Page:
'Chia Yu Chian: Private Lives' at ILHAM Gallery

The underbelly of Kuala Lumpur through a painter's eyes
By Ian Tee

Chia Yu Chian, 'Playing the Slot Machine', 1981, oil on canvas, 65 x 91cm. Image courtesy of ILHAM Gallery.

Chia Yu Chian, 'Playing the Slot Machine', 1981, oil on canvas, 65 x 91cm. Image courtesy of ILHAM Gallery.

ILHAM Gallery's latest exhibition 'Chia Yu Chian: Private Lives' revisits the last two decades of the artist's practice from 1969 to 1990. Born in 1936 in Johor, Malaysia, Chia studied at the Nanyang Academy of Fine Arts under Cheong Soo Pieng and Chen Wen Hsi, and later was the first Malayan artist awarded the French Government Scholarship to study art at the Ecole Nationale des Beaux Arts de Paris. The prolific artist produced more than 2000 artworks in his lifetime, the majority of which are oil paintings.

Featuring over 160 works and archival materials drawn from the Chia Yu Chian family collection as well as other private and national collections, 'Private Lives' focuses on the artist's time in Kuala Lumpur. It is the third curatorial collaboration between ILHAM Gallery director Rahel Joseph and University of Malaya art historian Simon Soon, after 'Love Me in My Batik: Modern Batik Art from Malaysia and Beyond' (2016) and 'Gerak Rupa Ubur Penyataan 1957-1973' (2017-2018).

'Chia Yu Chian: Private Lives', 2019, exhibition installation view. Image courtesy of ILHAM Gallery.

'Chia Yu Chian: Private Lives', 2019, exhibition installation view. Image courtesy of ILHAM Gallery.

While Chia is recognised for pictures depicting the Parisian cityscape and romantic Malaysian landscapes, the exhibition presents his lesser known, grittier portrayals of Kuala Lumpur amidst rapid change. It is framed around Selangor Mansion, one of the earliest high-rise apartments in the city, where the artist lived and painted from. Many of the subjects in these paintings were his neighbours and people he encountered on his daily walks who were simply getting by or struggling to make ends meet. "Chia shows that in this period of great development in the 1980s, there was also a growing gap between the haves and have-nots," says Joseph.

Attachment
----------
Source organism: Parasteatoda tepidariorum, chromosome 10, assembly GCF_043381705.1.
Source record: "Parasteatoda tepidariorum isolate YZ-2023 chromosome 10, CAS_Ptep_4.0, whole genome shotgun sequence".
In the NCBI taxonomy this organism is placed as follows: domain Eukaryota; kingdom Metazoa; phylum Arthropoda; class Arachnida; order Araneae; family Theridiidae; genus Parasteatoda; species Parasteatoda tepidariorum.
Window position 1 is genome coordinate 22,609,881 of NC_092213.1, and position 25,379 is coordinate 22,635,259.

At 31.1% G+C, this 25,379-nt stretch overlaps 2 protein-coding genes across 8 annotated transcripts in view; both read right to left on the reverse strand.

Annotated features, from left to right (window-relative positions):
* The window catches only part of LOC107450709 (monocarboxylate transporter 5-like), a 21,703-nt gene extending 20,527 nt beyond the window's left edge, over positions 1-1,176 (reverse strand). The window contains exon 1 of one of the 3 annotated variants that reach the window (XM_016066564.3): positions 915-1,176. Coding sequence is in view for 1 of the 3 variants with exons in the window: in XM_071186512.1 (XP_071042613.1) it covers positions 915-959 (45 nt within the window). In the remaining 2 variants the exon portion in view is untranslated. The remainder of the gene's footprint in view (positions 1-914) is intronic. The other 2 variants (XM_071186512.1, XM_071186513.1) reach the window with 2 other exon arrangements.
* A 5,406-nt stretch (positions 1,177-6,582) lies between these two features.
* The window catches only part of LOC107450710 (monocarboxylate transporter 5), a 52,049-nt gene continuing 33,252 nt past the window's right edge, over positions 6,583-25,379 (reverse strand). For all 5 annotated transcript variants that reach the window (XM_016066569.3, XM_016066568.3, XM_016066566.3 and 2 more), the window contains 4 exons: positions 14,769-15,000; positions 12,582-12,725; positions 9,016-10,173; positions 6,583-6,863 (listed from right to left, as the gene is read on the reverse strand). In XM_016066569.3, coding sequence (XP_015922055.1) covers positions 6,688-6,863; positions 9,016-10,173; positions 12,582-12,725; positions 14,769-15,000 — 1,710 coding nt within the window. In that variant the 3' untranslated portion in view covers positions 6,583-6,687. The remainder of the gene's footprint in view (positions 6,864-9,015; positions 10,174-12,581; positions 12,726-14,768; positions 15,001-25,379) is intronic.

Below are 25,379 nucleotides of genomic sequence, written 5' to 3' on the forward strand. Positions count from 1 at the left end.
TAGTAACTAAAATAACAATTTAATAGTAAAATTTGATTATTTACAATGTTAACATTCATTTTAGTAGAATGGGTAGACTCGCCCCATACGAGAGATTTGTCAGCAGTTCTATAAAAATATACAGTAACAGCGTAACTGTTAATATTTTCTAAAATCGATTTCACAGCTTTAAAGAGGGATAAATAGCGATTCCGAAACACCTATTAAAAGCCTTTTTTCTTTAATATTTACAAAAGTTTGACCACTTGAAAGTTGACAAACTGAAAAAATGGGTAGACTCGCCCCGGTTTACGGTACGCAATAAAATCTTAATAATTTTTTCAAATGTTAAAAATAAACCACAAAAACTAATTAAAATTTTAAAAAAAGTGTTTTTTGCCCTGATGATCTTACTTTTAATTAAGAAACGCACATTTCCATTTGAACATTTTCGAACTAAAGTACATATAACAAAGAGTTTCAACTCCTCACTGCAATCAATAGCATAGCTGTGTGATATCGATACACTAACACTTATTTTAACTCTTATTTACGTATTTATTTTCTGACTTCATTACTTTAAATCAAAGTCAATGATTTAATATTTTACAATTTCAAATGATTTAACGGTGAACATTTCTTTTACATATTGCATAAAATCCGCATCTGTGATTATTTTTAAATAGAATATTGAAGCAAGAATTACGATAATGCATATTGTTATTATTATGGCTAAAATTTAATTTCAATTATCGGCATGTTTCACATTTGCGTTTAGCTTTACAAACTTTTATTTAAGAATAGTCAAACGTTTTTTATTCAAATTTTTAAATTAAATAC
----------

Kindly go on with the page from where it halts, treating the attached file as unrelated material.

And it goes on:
The curator cites Chia's ability to elevate common and unremarkable spaces such as pawnshops, factories and hospitals into important landmarks. The ordinary, working-class people who populate his paintings are rendered with saturated colours and emotional complexity. A highlight of the exhibition is the salon wall of portraits which resemble the stacked windows of a high-rise building with its subjects going about their everyday activities. The way Chia framed these scenes invites audiences to speculate about these subjects' psychology and personal lives, a proposition which inspired the exhibition title.

Archival photograph from Chia Yu Chian's family collection showing the artist with his self portrait. Image courtesy of ILHAM Gallery.

Archival photograph from Chia Yu Chian's family collection showing the artist with his self portrait. Image courtesy of ILHAM Gallery.

The accompanying archival materials also provide a snapshot of the art ecology of the time, through writings and documentation of exhibitions Chia organised for his contemporaries. At a time when conceptual and performative modes were gaining traction in Malaysia, Chia's devotion to figuration and portraiture might have appeared out of step. Revisited today, these works bear witness to the many micro-narratives within nation-building, perhaps even the artist's humanist perspective on urban growth. Joseph remarked, "By painting them, he created an alternative narrative, a reimagining of Kuala Lumpur and city life, and to a certain extent the country itself."

'Chia Yu Chian: Private Lives' runs at ILHAM Gallery from 17 February - 23 June 2019.